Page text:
Competition: US & Canada
David S. Jerison is a professor of mathematics at MIT. The current focus of his research is on shapes of solutions to partial differential equations, especially eigenfunctions, free boundaries, and isoperimetric surfaces. He will use the Guggenheim grant to study interfaces that divide regions in optimal ways, such as those interfaces that minimize energy, cost, or loss of information.
Jerison is one of ten principal investigators participating in a Simons Foundation Collaboration Grant that began in
2018 to study wave propagation in disordered media. The project, directed by Svitlana Mayboroda at the University of Minnesota, brings together pure and applied mathematicians with theoretical and experimental physicists and engineers working with LEDs and Bose-Einstein condensates.
Jerison is also very engaged with teaching. In 2004 he was named a MacVicar Faculty Fellow, MIT’s highest teaching award. He has served for many years as faculty advisor to RSI and SPUR, summer research programs for high school students and MIT undergraduates paired with graduate student mentors. He was a principal designer of several on-line courses at MIT’s Open Courseware, MITx and edX, and his 2007 lectures on one-variable calculus have been viewed over five million times.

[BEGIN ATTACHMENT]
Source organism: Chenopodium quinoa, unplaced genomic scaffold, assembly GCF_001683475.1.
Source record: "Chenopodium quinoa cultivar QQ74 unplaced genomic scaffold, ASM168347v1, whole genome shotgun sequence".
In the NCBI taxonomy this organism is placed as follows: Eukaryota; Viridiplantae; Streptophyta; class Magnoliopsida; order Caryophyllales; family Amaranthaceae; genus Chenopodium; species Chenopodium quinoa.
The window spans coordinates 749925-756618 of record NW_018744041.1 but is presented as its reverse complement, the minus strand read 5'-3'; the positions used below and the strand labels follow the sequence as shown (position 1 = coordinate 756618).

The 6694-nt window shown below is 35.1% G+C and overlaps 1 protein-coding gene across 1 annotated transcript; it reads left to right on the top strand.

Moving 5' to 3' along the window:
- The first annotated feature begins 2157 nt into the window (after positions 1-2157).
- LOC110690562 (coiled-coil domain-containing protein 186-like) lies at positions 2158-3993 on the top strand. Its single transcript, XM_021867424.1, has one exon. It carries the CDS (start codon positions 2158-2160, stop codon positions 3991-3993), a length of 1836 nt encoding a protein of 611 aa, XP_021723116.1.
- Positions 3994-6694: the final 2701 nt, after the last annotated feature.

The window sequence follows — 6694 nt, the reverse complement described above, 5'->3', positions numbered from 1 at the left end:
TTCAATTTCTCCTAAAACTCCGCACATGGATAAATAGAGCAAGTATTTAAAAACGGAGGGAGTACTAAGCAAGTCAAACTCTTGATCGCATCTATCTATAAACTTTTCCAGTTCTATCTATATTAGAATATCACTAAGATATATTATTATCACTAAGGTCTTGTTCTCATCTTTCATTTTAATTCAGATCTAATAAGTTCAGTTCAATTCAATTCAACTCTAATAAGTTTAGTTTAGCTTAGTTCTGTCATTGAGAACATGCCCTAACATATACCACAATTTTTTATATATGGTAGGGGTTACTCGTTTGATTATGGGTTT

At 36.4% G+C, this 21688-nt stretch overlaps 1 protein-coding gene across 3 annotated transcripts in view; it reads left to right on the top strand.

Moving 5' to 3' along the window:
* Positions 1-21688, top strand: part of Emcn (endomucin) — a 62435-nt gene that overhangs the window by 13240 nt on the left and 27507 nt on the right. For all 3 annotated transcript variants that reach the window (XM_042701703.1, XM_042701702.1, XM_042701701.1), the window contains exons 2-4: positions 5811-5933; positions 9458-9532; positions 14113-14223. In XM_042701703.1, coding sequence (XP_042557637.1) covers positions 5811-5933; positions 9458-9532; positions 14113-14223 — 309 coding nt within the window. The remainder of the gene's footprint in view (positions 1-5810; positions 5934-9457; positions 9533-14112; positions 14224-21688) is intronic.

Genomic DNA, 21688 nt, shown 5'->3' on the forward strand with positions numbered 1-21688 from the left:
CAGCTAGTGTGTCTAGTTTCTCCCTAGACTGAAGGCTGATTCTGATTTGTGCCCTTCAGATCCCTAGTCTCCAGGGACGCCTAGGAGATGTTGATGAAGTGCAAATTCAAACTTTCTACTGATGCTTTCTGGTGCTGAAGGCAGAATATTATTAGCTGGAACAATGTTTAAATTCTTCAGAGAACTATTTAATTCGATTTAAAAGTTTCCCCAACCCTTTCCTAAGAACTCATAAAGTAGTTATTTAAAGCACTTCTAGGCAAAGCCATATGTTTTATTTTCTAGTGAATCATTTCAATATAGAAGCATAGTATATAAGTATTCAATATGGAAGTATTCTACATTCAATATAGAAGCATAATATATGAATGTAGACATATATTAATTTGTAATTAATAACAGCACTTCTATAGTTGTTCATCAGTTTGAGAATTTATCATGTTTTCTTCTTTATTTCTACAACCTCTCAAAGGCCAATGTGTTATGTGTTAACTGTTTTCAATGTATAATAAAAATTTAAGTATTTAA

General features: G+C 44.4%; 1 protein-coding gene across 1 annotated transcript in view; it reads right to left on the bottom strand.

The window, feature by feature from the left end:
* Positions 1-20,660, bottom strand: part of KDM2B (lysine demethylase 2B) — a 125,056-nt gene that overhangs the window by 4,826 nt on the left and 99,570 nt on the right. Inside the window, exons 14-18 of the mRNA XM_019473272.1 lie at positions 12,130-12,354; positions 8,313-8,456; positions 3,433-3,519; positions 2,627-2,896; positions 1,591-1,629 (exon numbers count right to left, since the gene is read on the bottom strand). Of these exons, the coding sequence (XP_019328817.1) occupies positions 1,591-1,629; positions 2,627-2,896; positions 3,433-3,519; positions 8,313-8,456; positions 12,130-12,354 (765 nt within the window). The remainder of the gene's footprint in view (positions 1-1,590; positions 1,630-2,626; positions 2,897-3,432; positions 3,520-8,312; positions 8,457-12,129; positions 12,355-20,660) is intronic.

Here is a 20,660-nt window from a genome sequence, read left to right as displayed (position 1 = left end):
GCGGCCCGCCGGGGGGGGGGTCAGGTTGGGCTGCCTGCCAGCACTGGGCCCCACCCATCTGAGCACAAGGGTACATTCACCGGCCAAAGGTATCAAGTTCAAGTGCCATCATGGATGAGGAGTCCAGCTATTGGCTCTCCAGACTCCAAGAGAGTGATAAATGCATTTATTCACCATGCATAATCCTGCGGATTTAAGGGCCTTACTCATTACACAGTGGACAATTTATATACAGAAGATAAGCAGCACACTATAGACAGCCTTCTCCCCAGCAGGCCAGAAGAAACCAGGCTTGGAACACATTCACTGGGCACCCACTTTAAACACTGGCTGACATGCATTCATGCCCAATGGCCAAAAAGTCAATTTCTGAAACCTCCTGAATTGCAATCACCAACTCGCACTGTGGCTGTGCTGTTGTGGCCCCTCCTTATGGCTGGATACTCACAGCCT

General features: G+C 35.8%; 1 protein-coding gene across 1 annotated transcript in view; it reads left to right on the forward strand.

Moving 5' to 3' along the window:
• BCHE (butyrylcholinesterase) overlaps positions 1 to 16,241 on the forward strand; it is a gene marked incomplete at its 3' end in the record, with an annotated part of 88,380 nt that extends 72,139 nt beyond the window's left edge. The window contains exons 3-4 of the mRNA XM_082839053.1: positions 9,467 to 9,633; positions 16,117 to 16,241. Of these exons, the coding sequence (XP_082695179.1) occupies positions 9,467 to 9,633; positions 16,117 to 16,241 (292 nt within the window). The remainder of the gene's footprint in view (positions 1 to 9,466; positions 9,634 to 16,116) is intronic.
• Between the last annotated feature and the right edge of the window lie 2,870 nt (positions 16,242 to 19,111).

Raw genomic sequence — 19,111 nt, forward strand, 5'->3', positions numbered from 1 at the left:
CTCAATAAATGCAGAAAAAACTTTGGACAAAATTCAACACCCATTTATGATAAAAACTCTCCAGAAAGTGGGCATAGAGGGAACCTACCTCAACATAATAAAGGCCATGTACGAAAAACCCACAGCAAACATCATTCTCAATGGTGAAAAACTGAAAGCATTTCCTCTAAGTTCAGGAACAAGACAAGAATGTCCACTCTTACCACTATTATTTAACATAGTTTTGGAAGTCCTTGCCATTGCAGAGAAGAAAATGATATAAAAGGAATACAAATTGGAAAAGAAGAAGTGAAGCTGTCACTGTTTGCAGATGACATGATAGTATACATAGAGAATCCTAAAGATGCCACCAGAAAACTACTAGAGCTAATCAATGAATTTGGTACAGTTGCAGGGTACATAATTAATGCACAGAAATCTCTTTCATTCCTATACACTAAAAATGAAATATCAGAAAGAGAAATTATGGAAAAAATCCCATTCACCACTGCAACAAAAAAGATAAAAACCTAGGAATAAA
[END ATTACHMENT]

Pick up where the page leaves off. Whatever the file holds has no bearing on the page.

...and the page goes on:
Jerison received his AB in mathematics from Harvard University in 1975 and his PhD from Princeton University in 1980. After an NSF postdoctoral fellowship at the University of Chicago, he joined the MIT faculty in 1981. He has held visiting positions at the University of Paris at Orsay and at Harvard University, at the Mathematical Sciences Research Institute in Berkeley and the Institute for Advanced Study in Princeton. He received a Sloan Foundation Research Fellowship and an NSF Presidential Young Investigator Award in 1985. He won the Bergman Prize, jointly with John M. Lee, in 2012, and was awarded a Simons Fellowship in 2018. He is a Fellow of the American Academy of Arts and Sciences and the American Mathematical Society and was elected to a three-year term as Vice President of the American Mathematical Society in 2017.